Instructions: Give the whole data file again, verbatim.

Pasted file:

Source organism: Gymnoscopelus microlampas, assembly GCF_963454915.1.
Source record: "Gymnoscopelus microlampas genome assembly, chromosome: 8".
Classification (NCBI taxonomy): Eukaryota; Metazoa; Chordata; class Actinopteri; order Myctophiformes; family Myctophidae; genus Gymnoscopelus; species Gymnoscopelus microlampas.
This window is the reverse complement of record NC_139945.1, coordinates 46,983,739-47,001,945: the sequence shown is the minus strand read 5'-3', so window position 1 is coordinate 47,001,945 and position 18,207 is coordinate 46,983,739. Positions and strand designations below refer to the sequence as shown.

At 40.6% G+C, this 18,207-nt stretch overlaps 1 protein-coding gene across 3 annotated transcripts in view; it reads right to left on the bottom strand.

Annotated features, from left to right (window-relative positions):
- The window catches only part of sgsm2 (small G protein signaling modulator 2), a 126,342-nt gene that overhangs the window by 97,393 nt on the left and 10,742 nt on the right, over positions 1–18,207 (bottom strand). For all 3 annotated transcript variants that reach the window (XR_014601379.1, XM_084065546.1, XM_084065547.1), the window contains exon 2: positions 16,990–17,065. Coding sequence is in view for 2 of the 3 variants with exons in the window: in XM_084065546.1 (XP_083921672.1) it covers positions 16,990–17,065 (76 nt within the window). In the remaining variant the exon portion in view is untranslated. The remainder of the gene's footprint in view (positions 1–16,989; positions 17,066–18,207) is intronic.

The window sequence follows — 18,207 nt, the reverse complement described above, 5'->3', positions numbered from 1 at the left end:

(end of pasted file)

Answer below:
Source organism: Gymnoscopelus microlampas, assembly GCF_963454915.1.
Source record: "Gymnoscopelus microlampas genome assembly, chromosome: 8".
Classification (NCBI taxonomy): Eukaryota; Metazoa; Chordata; class Actinopteri; order Myctophiformes; family Myctophidae; genus Gymnoscopelus; species Gymnoscopelus microlampas.
This window is the reverse complement of record NC_139945.1, coordinates 46,983,739-47,001,945: the sequence shown is the minus strand read 5'-3', so window position 1 is coordinate 47,001,945 and position 18,207 is coordinate 46,983,739. Positions and strand designations below refer to the sequence as shown.

At 40.6% G+C, this 18,207-nt stretch overlaps 1 protein-coding gene across 3 annotated transcripts in view; it reads right to left on the bottom strand.

Annotated features, from left to right (window-relative positions):
- The window catches only part of sgsm2 (small G protein signaling modulator 2), a 126,342-nt gene that overhangs the window by 97,393 nt on the left and 10,742 nt on the right, over positions 1–18,207 (bottom strand). For all 3 annotated transcript variants that reach the window (XR_014601379.1, XM_084065546.1, XM_084065547.1), the window contains exon 2: positions 16,990–17,065. Coding sequence is in view for 2 of the 3 variants with exons in the window: in XM_084065546.1 (XP_083921672.1) it covers positions 16,990–17,065 (76 nt within the window). In the remaining variant the exon portion in view is untranslated. The remainder of the gene's footprint in view (positions 1–16,989; positions 17,066–18,207) is intronic.

The window sequence follows — 18,207 nt, the reverse complement described above, 5'->3', positions numbered from 1 at the left end: